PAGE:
He has so far helped 1,000 Bangladeshi workers in various countries
A Bangladeshi expatriate from Mauritius with volunteers in 14 countries has been supporting the needy and distressed Bangladeshi expatriates for the last 13 years.
He has so far helped 1,000 Bangladeshi workers in various countries. His association assists Bangladeshi workers in getting work permits, meeting medical and financial needs and in case of death to bring back bodies to their families. They have a plan to bring all Bangladeshi expatriates under the umbrella of their association.
Mohammad Hafizur Rahman alias Mohammad Hafiz, an inhabitant of Manikganj district, has emerged as a male version of Florence Nightingale. He has been helping and assisting Bangladeshi expatriates in various ways, according to their needs and requirements for the last 13 years.
Hafiz has been working as chief graphics editor of Le Xournal, a French language newspaper of Mauritius, for 16 years.
To spread word of his charity work and engage Bangladeshi expatriates, Hafiz and two other expatriates from Saudi Arabia formed an online-based association named “Young Star Expatriate Welfare Association” on September 16, 2018.
The Bangladesh Embassy in Mauritius awarded him with an appreciation letter in May this year.
Over 100 expatriates from 14 countries have been serving as volunteers with the organization, to ease problems faced by other expatriates.
Hafizur Rahman was elected as convener while his associate Jahangir Alam, an expatriate of Saudi Arabia, was elected as joint member secretary of the association.
How the association began
Hafizur Rahman went to Mauritius at the age of 18 to change his fate and that of his family members. During the period, he not only changed the fate of his family members, but extended his helping hand to distressed and needy Bangladeshi expatriates.
He felt that forming an online-based platform of Bangladeshi expatriates would help ensure all kinds of assistance for those who face problems and struggle while working in foreign countries, away from near and dear ones.
Hafiz then contacted Jahangir Alam, Shahin Hasan and other expatriates of Saudi Arabia with his plan, who agreed to go forward with the Young Star Expatriate Welfare Association. With their sincere efforts, they established the association on September 16, 2018.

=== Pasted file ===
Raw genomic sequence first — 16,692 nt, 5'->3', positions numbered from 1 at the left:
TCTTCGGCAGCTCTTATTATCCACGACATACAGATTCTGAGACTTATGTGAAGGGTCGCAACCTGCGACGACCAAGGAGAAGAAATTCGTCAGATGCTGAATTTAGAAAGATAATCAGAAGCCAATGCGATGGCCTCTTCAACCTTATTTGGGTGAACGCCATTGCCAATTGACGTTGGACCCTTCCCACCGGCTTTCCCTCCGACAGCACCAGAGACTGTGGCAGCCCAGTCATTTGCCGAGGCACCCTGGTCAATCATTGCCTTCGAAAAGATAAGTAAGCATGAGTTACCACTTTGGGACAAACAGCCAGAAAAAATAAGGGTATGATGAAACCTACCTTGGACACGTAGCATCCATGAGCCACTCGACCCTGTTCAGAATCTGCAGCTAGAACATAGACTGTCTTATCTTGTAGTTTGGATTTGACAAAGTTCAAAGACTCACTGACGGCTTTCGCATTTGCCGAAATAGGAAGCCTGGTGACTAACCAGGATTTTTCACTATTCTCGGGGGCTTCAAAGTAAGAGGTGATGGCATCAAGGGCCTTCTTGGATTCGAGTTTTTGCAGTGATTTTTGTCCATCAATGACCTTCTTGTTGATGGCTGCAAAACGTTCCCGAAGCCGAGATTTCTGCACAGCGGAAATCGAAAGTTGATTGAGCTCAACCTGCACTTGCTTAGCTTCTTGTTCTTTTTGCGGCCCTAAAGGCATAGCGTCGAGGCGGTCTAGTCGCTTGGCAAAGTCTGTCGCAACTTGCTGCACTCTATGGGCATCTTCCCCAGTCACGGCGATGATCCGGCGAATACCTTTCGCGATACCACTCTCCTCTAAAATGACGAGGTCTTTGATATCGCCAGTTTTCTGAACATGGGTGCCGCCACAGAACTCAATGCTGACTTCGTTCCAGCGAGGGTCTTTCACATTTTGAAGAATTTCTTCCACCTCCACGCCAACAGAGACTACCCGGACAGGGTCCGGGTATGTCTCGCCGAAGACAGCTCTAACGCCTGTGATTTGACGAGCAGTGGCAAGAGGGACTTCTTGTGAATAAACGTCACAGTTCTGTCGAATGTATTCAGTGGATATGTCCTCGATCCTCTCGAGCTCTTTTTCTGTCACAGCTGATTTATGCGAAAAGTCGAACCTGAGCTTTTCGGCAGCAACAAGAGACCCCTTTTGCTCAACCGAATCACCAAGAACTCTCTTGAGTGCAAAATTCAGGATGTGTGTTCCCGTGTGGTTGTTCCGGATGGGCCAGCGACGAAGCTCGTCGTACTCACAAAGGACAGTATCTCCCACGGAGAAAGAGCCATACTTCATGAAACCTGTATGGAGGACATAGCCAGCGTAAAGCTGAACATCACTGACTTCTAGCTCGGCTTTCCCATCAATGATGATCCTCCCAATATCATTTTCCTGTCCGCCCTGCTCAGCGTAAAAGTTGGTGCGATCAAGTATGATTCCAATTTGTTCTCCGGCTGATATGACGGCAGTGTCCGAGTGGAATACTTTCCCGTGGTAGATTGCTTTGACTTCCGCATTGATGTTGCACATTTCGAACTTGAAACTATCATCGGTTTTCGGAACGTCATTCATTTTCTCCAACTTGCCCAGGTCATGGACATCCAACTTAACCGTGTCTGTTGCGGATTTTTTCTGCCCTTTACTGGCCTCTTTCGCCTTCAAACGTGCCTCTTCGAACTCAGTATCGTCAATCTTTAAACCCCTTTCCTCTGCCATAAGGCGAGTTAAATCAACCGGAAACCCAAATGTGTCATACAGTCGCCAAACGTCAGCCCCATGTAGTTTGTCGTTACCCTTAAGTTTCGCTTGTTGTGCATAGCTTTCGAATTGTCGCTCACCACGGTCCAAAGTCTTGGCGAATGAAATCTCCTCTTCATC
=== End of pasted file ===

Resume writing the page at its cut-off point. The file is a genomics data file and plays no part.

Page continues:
Hafiz said: “Bangladeshi expatriates suffer from several problems upon reaching foreign countries, as they are not familiar with the culture, language and work patterns there.”
Areas of assistance
“We assist expatriates, who need help to get work permits, medical and financial support,” Hafiz said.
The association also helps families to bring the bodies of deceased family members back home, if any family faces legal or financial crisis.
Jahangir Alam said Bangladeshi expatriates face problems but cannot solve them due to language problems and lack of money.
“We gather information on problems being faced by particular or group of Bangladeshi expatriates and try to help them. Our main aim is to keep Bangladeshi expatriates safe and sound.”
They want to convince Bangladeshi expatriates around the globe and inform them that they are not alone, as Young Star Expatriate Welfare Association is beside them in all odd situations.
To make the association work in a planned and coordinated way, they arrange an online meeting once a week, said Jahangir.
The association is not only helping expatriates, but also poor and destitute people at home.
Members of the association even spend nights in hospitals with Bangladeshis who need assistance.
During Ramadan, the association members arranged several iftar parties in five districts, and distributed food to the poor on the occasion of Eid-ul-Fitr.
Hafiz and Jahangir said their efforts are totally humanitarian and they do not do it for recognition.
They have plans to bring all Bangladeshi expatriates under their platform, they added.
According to the Ministry of Expatriates’ Welfare and Overseas Employment around 10 million Bangladeshi expatriates are working in 160 countries and most of them are working in the Middle East including an estimated 0.7 million in the UAE, and two million in Malaysia